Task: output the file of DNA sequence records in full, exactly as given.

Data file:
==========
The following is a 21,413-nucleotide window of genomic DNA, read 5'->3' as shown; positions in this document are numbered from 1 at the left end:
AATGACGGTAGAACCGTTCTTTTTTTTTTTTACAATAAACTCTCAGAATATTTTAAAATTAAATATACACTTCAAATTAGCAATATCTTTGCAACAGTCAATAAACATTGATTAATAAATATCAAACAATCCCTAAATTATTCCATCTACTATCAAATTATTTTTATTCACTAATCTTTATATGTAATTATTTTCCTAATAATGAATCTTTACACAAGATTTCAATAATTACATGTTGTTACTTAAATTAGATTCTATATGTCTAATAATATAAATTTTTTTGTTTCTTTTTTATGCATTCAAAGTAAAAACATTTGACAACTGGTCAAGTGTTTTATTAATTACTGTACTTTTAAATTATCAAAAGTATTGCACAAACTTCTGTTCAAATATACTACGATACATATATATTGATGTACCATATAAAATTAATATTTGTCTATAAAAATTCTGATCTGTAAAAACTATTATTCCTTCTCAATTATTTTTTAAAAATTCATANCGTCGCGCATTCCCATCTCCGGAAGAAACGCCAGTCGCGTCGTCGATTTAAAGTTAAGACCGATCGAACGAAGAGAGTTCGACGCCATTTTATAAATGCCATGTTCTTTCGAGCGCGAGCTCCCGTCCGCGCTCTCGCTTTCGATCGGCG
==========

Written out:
The following is a 21,413-nucleotide window of genomic DNA, read 5'->3' as shown; positions in this document are numbered from 1 at the left end:
AATGACGGTAGAACCGTTCTTTTTTTTTTTTACAATAAACTCTCAGAATATTTTAAAATTAAATATACACTTCAAATTAGCAATATCTTTGCAACAGTCAATAAACATTGATTAATAAATATCAAACAATCCCTAAATTATTCCATCTACTATCAAATTATTTTTATTCACTAATCTTTATATGTAATTATTTTCCTAATAATGAATCTTTACACAAGATTTCAATAATTACATGTTGTTACTTAAATTAGATTCTATATGTCTAATAATATAAATTTTTTTGTTTCTTTTTTATGCATTCAAAGTAAAAACATTTGACAACTGGTCAAGTGTTTTATTAATTACTGTACTTTTAAATTATCAAAAGTATTGCACAAACTTCTGTTCAAATATACTACGATACATATATATTGATGTACCATATAAAATTAATATTTGTCTATAAAAATTCTGATCTGTAAAAACTATTATTCCTTCTCAATTATTTTTTAAAAATTCATANCGTCGCGCATTCCCATCTCCGGAAGAAACGCCAGTCGCGTCGTCGATTTAAAGTTAAGACCGATCGAACGAAGAGAGTTCGACGCCATTTTATAAATGCCATGTTCTTTCGAGCGCGAGCTCCCGTCCGCGCTCTCGCTTTCGATCGGCG